Vitamin K: Does Your Diet Contain Enough Vitamin K?

Vitamin K is an umbrella term that refers to an entire group of fat-soluble vitamins that play a major role in blood clotting, regulating blood calcium levels, and bone metabolism. Your body uses vitamin K to produce a protein known as prothrombin, which has a clotting factor that plays a vital role in bone metabolism and blood clotting. It is overall pretty rare for a person to experience a vitamin K deficiency, but it does happen, and the consequences can lead to serious trouble. In the most severe cases, a vitamin K deficiency can cause an increase to clotting time, hemorrhaging, and excessive bleeding.

Are You Getting Enough Vitamin K in Your Diet?

Your body does not produce vitamin K on its own; you have to obtain it via your diet. There are two types of vitamin K: vitamin K1, known as phylloquinone, and vitamin K2, known as menaquinone. The former is the most prevalent type of vitamin K and comes from plants, while the latter is much less prevalent and stems from animal-based foods and fermented foods.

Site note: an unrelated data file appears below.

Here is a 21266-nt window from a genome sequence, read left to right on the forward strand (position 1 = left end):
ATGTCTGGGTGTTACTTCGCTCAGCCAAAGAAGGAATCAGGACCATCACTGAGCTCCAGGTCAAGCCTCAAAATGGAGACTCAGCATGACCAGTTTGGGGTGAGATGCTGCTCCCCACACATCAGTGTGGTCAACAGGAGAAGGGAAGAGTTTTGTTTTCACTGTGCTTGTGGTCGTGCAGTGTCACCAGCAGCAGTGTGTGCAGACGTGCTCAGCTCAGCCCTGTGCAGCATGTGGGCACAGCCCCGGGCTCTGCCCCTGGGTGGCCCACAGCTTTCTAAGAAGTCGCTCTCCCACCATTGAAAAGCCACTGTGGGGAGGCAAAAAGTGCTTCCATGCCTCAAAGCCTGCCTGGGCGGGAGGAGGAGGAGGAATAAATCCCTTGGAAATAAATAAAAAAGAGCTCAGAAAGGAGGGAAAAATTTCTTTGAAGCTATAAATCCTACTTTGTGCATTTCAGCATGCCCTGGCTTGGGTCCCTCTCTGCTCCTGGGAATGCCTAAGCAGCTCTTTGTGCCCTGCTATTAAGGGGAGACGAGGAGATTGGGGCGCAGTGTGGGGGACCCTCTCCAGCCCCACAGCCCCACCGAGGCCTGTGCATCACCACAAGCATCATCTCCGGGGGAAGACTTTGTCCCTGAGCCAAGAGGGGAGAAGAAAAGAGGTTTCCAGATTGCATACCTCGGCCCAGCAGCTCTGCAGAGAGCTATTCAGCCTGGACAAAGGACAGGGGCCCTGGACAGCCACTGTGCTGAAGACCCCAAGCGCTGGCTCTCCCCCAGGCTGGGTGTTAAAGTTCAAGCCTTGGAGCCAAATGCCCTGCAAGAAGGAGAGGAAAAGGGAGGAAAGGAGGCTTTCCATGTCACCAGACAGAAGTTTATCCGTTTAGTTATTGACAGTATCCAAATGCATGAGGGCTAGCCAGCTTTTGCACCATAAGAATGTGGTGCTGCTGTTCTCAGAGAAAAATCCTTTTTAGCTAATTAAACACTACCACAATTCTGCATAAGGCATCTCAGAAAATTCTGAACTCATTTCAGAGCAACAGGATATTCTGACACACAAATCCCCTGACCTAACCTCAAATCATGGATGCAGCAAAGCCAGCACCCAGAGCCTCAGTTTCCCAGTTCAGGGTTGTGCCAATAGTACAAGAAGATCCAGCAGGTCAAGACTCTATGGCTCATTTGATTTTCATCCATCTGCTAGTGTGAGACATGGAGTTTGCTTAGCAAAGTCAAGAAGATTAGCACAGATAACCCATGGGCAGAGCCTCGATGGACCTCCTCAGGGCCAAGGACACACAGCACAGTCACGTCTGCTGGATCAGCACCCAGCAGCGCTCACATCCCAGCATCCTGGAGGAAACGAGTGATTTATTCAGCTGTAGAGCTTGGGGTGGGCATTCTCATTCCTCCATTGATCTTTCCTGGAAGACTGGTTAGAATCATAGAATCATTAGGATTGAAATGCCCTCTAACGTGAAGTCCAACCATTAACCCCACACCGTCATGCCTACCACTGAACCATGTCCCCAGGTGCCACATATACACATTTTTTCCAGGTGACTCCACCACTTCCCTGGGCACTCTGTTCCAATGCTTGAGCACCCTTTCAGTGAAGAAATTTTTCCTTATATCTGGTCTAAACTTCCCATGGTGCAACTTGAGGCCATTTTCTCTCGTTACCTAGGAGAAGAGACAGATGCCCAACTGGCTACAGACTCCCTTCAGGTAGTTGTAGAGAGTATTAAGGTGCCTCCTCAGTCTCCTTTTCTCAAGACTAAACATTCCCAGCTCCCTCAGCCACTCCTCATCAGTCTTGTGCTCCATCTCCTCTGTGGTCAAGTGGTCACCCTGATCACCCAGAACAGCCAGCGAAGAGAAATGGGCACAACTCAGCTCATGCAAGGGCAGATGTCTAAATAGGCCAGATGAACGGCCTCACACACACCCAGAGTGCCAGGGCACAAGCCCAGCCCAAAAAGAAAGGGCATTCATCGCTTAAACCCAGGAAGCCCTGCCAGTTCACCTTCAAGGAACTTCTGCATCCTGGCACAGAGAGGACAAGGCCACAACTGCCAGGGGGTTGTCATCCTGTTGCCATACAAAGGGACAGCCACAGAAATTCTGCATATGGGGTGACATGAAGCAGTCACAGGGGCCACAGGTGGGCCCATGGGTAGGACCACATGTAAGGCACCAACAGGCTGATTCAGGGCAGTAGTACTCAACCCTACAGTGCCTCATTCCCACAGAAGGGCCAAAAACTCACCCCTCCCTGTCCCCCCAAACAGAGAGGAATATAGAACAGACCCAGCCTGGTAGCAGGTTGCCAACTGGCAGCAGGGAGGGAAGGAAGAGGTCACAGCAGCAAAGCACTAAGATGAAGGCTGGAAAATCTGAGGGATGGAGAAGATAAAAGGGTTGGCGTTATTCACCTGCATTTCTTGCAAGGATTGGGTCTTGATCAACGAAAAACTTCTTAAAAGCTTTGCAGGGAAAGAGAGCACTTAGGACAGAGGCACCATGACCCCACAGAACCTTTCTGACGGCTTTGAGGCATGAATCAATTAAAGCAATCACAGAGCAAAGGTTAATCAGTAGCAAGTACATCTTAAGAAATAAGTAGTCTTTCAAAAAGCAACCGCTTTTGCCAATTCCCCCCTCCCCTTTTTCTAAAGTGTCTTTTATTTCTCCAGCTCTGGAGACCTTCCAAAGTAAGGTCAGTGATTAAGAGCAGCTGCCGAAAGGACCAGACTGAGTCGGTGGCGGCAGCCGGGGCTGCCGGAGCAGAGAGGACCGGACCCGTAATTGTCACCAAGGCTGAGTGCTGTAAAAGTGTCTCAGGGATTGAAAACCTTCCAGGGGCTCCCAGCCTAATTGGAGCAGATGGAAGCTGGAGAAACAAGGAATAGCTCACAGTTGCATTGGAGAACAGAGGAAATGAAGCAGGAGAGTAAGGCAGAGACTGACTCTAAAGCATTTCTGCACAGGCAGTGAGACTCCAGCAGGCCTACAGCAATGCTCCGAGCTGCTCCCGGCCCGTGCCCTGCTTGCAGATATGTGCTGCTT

Without enough vitamin K, the human body cannot produce prothrombin properly, which affects the body’s blood clotting factor. If your blood is failing to clot in a reasonable time, then it might be due to a vitamin K deficiency.

Best Vitamin K Laden Foods

The best source of vitamin K tends to be dark, leafy, green veggies:

  • Kale
  • Mustard Greens
  • Swiss Chard
  • Collard Greens
  • Natto
  • Spinach
  • Broccoli
  • Brussels Sprouts

After green veggies, the next best source of vitamin K tends to be animal organs:

  • Beef Liver
  • Pork Chops
  • Chicken
  • Goose Liver Paste

The best sources of vitamin K after that are fruits and dairy products:

  • Prunes
  • Kiwi
  • Soybean Oil
  • Hard Cheeses
  • Avocado
  • Soft Cheeses

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